US College Completion Rate Rises, As Ceremonies Are Postponed

    28 March 2020

    This year, many students who are graduating from universities across the United States and in many countries will not get to enjoy traditional celebrations of their success.

    A growing number of schools are cancelling or postponing their graduation ceremonies because of the worldwide spread of the coronavirus.

    But in the U.S., the cancellations do come at a time when the national graduation rate is continuing to increase.

    FILE - In this May 5, 2018, file photo, graduates at the University of Toledo commencement ceremony in Toledo, Ohio. Colleges across the U.S. have begun cancelling and curtailing spring graduation events amid fears from the coronavirus.
    FILE - In this May 5, 2018, file photo, graduates at the University of Toledo commencement ceremony in Toledo, Ohio. Colleges across the U.S. have begun cancelling and curtailing spring graduation events amid fears from the coronavirus.

    Mikyung Ryu is the director of research publications for the National Student Clearinghouse Research Center. She told VOA that for a long time, the national rate of completion for two and four-year college study programs stayed a little over 50 percent.

    The U.S. Department of Education reports the nation's graduation rate. But, Ryu said it has not been getting the full picture of who actually was entering higher education. She noted that the agency was not including in its numbers students who left college to study at different schools. Also, many older students and ones working full-time jobs have started attending colleges and universities in recent years. These people are often unable to complete their programs in the usual two or four years.

    "The traditional measure of college completion outcomes does not work well anymore. So it has to be adjusted to better address the increasingly complex student profile," said Ryu.

    So in 2009, the National Student Clearinghouse Research Center asked over 3,600 colleges and universities in 45 states for more complete student data. For students in two-year programs, the group looked at how many students graduated within three years. For four-year programs, it looked at the six-year graduation rate. The center also included information on students who moved from one school to another to continue their education.

    Last December, the center released a comparison between the six-year graduation rate for all students who started in the fall of 2009 to those who started in the fall of 2013. Researchers found the overall graduation rate had increased to 60 percent.

    Ryu said the results represent a nationwide success story because gains were found in 43 out of 45 states.

    Yet experts like Iris Palmer say the national graduation rate does not tell the whole story. She is a top advisor for higher education and the workforce at New America, a public policy research group.

    She noted that, because of the rising cost of higher education in the U.S., many schools are under pressure to show their success in both completion and job placement. In addition, some colleges and universities might admit only the highest performing candidates in order to increase their completion rates.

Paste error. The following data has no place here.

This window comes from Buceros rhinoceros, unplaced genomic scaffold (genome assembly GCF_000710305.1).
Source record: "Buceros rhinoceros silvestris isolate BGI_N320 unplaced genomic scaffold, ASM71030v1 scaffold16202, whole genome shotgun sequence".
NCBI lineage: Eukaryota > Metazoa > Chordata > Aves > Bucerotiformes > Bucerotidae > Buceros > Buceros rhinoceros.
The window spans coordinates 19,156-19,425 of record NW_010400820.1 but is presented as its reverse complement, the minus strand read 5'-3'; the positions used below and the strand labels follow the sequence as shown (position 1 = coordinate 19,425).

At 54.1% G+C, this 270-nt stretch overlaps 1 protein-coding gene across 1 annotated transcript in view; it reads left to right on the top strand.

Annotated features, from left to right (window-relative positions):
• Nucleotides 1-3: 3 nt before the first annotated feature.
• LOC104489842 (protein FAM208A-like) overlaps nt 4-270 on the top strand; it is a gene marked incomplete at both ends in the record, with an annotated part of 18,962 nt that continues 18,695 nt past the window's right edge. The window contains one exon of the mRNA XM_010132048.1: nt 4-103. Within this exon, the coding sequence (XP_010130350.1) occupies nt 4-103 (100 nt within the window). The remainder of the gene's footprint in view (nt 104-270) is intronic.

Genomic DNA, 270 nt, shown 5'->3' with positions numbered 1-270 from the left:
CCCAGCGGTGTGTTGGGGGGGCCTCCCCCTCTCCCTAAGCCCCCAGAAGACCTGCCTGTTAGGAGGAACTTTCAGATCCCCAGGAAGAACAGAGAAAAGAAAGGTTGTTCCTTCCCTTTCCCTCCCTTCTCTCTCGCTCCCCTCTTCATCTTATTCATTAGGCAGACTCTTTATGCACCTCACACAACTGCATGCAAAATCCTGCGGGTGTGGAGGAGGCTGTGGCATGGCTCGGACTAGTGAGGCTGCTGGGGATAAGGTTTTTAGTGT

"If you become more selective, you're more likely to have a higher graduation rate," Palmer said. "So the worry is that if you focus too much on the graduation rate, you disadvantage low-income and historically discriminated against populations, because it is actually harder to get them to graduate."

    Still, Palmer notes schools and policymakers have made an effort to improve student success. This includes measures to improve guidance for students through their programs, as well as other support services.

    Josh Wyner agrees that overall this seems to be a sign that American higher education is moving in the right direction. He is the executive director of the College Excellence Program at the Aspen Institute. But he notes 60 percent is still low and it is not clear what this number means for the future.

    There is still more to be done that can increase the rate, Wyner argued. This includes exploring new teaching methods, and increasing efforts to make all students, especially non-traditional ones, feel like they belong at colleges and universities. It also means including different kinds of study programs in this count.

    "The credentials that matter are the ones that enable somebody to get a good job ... regardless of whether that's technical training or traditional liberal arts," Wyner said.

    I'm Pete Musto.

    Pete Musto reported on this story for VOA Learning English. Mario Ritter, Jr. was the editor. We want to hear from you. Write to us in the Comments Section.


    Words in This Story

    graduating –adj. to receive a degree proving that a student has met all educational requirements to receive the honor

    adjusted –adj. to be changed to deal with a problem or issue in a better way

    address –v. to deal with

    profile –n. a description that provides information about someone

    selective –adj. choosing only the most sought-after examples

    focus –v. to place one's attention or efforts on something

    disadvantage –v. to cause something to be more difficult for certain people

    income –n. pay, money provided by an employer or from business dealings

    credential –n. a document that shows a person is qualified to do something

    liberal arts – n. a traditional course of education in the Western world that includes sciences related to the natural world, such as physics, biology and math, the social sciences and the arts